Tile crush

PARIS_METRO_1

Paris Metro 1 terracotta tile from Tabarka Studio 

I can’t remember how I got to the website of the place that makes these tiles, but it’s now open in at least one tab on my different devices that connect to the internet because I cannot stop scrolling through the choices they have and picturing all the different ways I can use them in the house so that I can look at them every day. Like, we need to build some stairs to somewhere so I can put all the different Paris Metro ones on the steps, like this:

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And, of course the kitchen:

I’ve decided not to look at how much they cost, because I don’t think this tile fixation is about that kind of reality — it’s just a healthy, terracotta painted in deliciousness, soothing, mental escape, that I want to put on the wall around the fireplace in the living room and on our bathroom floor. And walls. Also, the kitchen backsplash and embedded into the countertops around the kitchen sink. And the entryway floor. OMG.

There’s a showroom near us, in a dog-walking friendly town, so maybe I’ll get Scuba and Ace to go down there with me tomorrow, and maybe they will sell me just one single tile and I can put it on my desk and set my coffee cup on it every morning. It just might change my life.

Day of the FacePaint

Happy Halloween!

A photo posted by Jenifer Monroe (@jenmonroe) on

Willow was having a hard time figuring out what to dress up as this year, so we hopped on Pinterest to find something we could DIY at the last-minute. I’d ordered some very inexpensive basic t-shirts in a few colors for myself a few days before, and the white was like tissue paper and totally see-thru so I happily donated it to her costume. About five bux worth of face paint from Affordable Treasures and that was that.  And, since we had the face paint here, I went ahead and did my own face.  

Face painting #harderthanitlooks

A photo posted by Jenifer Monroe (@jenmonroe) on

After I’d done that, thinking we’d be staying home and handing out candy that night, Scuba was all, Let’s go get tacos! So, I went with him out for tacos with that face on. It was a little weird, and sort of fun, but next time I’m making him dress up, too.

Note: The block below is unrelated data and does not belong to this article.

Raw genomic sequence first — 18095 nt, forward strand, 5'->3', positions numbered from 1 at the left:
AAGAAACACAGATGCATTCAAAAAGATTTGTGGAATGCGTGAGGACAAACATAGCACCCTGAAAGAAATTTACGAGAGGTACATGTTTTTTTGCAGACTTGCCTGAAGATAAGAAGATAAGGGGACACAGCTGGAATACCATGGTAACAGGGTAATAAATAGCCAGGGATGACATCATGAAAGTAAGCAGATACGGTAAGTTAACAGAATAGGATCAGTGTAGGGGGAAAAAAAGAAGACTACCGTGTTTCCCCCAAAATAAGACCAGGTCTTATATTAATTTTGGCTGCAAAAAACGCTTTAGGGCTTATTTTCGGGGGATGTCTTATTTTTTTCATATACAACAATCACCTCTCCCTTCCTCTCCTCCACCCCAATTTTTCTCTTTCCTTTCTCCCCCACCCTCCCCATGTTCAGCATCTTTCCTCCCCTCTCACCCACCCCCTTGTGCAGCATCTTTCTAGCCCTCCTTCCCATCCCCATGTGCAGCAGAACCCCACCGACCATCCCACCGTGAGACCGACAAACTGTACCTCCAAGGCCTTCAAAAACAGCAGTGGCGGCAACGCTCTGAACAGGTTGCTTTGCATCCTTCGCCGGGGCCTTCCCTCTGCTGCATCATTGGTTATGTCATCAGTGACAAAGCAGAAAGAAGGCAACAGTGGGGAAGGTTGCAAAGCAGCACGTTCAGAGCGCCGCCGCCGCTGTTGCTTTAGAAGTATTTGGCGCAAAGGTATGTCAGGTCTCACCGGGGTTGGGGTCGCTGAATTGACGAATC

Taos Pueblo

Taos Pueblo

I keep forgetting that Scuba hasn’t set his nightstand clock since the time change, so I feel like I’ve had more than one extra hour this week, even though I want to get in bed for the night at 6:45 or so. I know that once he does change it, I won’t realize and I’ll lose an hour. It all comes out in the wash, right?

I took the photo above at the Taos Pueblo, which was one of the stops on my trip that I’d really like to take my little family back to see. I’m something like an eighth generation Texan on my mom’s side, but that’s pretty much no big deal to the people who have family homes there dating back 1,000 years. If you go, and you should, make sure to take the guided tour. I admit that I’m usually a little too cool for school and turn my nose up at those, but these tours are led by people from there, and are very much worth your time and your generous tip to your guide. There was a funeral happening there the day we visited, so we had to wait in the parking lot for a little bit for them to open. As we walked around with our guide taking photos, we could see the houses in the distance where the family was gathering. I bought Christmas ornaments and fry bread and a bracelets for the girls that ended up being too small. And photos. I took so many.